Now, entering his age-29 season, Workman now has a full season of work under his belt from the surgery and is presumably fully recovered. That’s not to say he’s ever going to be the same guy again — as trivial as this procedure has seemingly become in recent years, it’s still a major surgery and shouldn’t be taken lightly — but it does mean that we can’t really lean on rust or anything like that as an excuse. If Workman is going to become anything more than a replacement level middle relief arm, this is the year for him to take that step. If he’s going to make that step, the easiest road would be for him to find a way to get some more strikeouts.
Last season, Workman showed off some strong stuff in Triple-A when he struck out over 30 percent of the batters he faced, but he wasn’t able to carry that over to the majors. In those 33 innings of work, the righty struck out just under 23 percent of his opponents. For context, the league-average rate for relievers in 2017 was about a half percentage point higher than Workman’s. That’s not awful, of course, but he doesn’t have elite control (though it was certainly above-average in 2017) and he has a bit of a home run problem, so he needs that strikeout rate to jump if he’s going to stand out at all. Looking at his plate discipline numbers from Baseball Prospectus, he struggled to get batters to swing on pitches out of the zone and had trouble inducing whiffs on pitches in the zone.
Digging a little bit deeper, his issue seems to come down to his repertoire. Specifically, it comes down to his fastball. The righty leans heavily on the four seamer, throwing the pitch over half the time while mixing in a curveball and a cutter along with it. The issue is that the fastball just isn’t overpowering enough to get strikeouts with it as the lead pitch. There are times when he can get it up around 95 mph, but more often it sits around 92 or 93. As a result, only 17 percent of swings against the pitch were whiffs (per Brooks Baseball) while his other two offerings produced rates above 35 percent.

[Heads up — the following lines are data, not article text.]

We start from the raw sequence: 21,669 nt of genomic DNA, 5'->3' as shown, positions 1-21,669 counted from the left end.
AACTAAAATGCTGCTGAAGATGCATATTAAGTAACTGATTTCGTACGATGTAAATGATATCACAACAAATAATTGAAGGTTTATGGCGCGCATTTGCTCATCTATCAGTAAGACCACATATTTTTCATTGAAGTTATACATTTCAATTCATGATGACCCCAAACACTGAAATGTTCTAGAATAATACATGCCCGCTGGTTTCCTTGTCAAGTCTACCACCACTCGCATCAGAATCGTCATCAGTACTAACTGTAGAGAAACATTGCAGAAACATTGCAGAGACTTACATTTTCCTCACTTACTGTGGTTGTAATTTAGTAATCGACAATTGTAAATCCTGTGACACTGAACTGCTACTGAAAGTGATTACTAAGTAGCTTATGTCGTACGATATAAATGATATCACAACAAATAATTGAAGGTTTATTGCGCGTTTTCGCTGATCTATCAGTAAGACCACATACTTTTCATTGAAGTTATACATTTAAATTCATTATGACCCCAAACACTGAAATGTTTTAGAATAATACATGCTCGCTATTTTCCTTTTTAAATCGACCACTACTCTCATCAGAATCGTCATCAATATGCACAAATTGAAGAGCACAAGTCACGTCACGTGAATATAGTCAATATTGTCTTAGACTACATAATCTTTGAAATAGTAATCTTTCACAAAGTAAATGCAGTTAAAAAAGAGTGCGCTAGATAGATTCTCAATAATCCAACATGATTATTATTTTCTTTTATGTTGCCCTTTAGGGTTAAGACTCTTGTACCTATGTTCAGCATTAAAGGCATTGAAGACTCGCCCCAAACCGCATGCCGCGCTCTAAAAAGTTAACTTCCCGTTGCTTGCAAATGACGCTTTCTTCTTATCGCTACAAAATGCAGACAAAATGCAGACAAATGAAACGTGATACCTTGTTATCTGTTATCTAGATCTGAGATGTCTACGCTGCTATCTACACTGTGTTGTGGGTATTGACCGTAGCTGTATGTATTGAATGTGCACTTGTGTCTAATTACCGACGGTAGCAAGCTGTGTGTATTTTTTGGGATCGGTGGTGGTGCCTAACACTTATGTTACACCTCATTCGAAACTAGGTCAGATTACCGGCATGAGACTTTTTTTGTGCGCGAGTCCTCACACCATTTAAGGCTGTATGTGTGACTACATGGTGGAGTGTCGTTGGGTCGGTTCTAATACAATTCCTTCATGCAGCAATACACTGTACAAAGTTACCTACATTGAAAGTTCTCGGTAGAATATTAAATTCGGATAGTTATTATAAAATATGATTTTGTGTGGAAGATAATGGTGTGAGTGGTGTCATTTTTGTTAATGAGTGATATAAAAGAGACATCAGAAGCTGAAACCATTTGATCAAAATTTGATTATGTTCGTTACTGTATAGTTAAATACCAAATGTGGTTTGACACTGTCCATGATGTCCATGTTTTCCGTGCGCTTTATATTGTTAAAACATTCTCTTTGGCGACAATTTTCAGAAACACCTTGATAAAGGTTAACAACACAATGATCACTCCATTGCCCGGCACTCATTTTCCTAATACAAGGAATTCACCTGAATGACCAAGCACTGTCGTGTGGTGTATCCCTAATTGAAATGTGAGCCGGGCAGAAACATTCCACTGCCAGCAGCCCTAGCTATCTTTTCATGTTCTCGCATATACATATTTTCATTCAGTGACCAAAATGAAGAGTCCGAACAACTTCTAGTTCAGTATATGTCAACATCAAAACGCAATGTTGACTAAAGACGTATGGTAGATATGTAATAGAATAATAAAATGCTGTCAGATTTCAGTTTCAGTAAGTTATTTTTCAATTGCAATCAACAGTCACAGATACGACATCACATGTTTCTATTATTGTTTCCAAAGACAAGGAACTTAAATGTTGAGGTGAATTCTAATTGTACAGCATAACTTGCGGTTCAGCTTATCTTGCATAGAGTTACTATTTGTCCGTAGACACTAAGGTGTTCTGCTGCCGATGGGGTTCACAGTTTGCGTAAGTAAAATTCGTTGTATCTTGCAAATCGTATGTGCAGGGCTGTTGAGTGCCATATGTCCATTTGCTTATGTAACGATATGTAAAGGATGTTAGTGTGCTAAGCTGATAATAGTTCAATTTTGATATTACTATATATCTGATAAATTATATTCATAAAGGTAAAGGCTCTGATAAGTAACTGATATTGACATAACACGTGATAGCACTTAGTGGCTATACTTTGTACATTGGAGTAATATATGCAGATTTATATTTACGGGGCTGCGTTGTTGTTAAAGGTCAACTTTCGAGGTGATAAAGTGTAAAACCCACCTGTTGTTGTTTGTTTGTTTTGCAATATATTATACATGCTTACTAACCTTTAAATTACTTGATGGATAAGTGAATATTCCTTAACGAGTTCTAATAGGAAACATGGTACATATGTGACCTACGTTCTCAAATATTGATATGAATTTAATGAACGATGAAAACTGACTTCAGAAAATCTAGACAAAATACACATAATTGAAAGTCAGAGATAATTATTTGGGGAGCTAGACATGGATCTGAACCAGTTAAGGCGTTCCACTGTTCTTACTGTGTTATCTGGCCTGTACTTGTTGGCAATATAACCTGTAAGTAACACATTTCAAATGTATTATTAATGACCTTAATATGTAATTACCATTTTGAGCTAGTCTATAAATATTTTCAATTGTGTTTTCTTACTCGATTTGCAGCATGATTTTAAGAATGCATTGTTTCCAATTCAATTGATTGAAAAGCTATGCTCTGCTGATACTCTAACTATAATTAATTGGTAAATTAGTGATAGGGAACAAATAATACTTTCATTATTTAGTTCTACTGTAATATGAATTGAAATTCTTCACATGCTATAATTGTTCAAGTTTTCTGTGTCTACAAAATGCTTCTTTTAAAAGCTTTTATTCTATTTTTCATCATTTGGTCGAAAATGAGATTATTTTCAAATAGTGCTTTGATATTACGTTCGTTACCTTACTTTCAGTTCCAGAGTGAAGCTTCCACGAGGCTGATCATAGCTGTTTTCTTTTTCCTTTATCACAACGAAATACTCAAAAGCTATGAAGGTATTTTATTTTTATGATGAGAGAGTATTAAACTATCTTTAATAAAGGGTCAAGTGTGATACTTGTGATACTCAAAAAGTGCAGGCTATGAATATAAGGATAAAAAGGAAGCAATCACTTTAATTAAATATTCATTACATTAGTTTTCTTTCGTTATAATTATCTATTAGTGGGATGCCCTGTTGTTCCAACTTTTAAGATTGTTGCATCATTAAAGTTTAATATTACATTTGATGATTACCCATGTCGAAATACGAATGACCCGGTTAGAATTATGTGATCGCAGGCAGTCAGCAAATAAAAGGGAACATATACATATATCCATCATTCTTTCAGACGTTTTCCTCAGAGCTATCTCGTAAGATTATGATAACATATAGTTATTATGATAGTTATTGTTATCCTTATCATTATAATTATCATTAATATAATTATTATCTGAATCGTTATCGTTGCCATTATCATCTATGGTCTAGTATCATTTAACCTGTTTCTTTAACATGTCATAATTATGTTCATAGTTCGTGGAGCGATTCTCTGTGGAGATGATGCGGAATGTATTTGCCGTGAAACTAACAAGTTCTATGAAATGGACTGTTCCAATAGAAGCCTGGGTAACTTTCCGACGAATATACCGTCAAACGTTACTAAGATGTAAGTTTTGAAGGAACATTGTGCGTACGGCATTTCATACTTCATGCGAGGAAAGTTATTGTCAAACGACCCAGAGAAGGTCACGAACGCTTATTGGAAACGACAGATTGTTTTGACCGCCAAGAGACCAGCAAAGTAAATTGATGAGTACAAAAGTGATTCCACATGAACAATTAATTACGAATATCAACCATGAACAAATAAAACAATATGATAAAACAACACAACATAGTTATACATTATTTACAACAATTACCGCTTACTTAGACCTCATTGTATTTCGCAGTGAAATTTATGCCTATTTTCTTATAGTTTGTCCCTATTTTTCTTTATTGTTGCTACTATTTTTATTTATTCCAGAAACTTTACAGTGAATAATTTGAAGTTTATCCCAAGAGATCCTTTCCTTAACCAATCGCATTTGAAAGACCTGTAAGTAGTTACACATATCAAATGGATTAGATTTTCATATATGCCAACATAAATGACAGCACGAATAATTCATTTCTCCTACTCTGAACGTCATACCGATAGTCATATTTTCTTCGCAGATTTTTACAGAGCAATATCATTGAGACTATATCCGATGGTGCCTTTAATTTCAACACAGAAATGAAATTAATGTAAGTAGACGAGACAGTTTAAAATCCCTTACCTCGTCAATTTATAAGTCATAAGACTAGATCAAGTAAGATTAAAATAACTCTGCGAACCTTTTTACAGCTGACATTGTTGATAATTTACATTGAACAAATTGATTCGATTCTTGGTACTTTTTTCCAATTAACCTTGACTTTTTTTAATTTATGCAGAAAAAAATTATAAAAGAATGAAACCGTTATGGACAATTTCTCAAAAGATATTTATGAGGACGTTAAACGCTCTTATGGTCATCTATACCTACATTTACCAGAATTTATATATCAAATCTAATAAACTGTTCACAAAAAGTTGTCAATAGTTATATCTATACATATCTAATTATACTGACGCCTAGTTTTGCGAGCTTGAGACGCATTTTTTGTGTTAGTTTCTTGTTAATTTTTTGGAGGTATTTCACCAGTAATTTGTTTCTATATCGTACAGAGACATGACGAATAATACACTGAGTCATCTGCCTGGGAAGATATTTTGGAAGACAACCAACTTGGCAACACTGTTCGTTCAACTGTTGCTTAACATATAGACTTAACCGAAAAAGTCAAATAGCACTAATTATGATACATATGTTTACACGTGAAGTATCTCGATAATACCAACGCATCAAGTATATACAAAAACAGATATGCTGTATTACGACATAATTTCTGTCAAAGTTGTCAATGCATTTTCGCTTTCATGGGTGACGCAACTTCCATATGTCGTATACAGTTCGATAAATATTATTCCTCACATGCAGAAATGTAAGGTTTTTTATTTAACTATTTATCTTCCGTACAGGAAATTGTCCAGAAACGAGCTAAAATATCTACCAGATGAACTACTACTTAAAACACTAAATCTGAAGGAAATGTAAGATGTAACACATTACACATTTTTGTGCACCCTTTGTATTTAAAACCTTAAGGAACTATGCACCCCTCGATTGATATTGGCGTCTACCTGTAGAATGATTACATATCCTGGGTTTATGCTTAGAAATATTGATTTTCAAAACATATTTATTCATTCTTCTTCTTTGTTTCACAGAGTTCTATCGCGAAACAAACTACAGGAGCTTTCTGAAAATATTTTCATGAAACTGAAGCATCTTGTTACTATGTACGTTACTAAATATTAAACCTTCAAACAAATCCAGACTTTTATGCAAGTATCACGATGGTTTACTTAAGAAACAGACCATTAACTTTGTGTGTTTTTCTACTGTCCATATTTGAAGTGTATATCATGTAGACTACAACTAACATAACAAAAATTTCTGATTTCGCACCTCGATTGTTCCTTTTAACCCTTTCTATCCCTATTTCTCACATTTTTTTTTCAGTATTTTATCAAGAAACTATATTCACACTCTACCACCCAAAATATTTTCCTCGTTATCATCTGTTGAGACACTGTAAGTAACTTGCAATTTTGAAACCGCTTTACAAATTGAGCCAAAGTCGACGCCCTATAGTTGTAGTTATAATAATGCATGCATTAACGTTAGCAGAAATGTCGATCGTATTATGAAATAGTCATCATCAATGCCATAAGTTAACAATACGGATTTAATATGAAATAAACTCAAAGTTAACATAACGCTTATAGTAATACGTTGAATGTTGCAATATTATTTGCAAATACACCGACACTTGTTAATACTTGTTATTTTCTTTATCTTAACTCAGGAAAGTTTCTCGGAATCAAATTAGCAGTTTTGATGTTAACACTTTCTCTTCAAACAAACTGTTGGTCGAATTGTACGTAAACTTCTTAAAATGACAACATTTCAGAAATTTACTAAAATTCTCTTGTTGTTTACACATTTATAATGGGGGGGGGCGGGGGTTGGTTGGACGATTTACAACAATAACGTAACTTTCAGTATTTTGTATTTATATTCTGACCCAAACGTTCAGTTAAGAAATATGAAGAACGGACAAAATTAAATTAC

There are two possible solutions to this. The first is to find a way to increase his fastball velocity on a more consistent basis. Obviously, that’s a lot easier said than done and a concerted effort on this front could very well lead to another arm injury. The other, and more logical, option would be to move away from the fastball and start utilizing the secondaries more often. It makes sense that, if you don’t have big velocity, you should throw more pitches with movement. As it turns out, that’s exactly what Workman did in September. In that month, he started throwing his fastball less than half the time for the first time all season, and his strikeout rate jumped to 29 percent for the month.
Workman isn’t going to start the year as a major part of the bullpen, though with the questions Boston has behind Craig Kimbrel the door is open for anyone to move up in the pecking order in relatively quickly. If Workman is to be that guy, he needs to find a way to stand out from where he was in his fine but ultimately average 2017. The easiest way for that would be to up his strikeout rate. That’s not something that can be done easily by anyone, but the good news is that Workman already laid out the best blueprint to achieve that goal last September.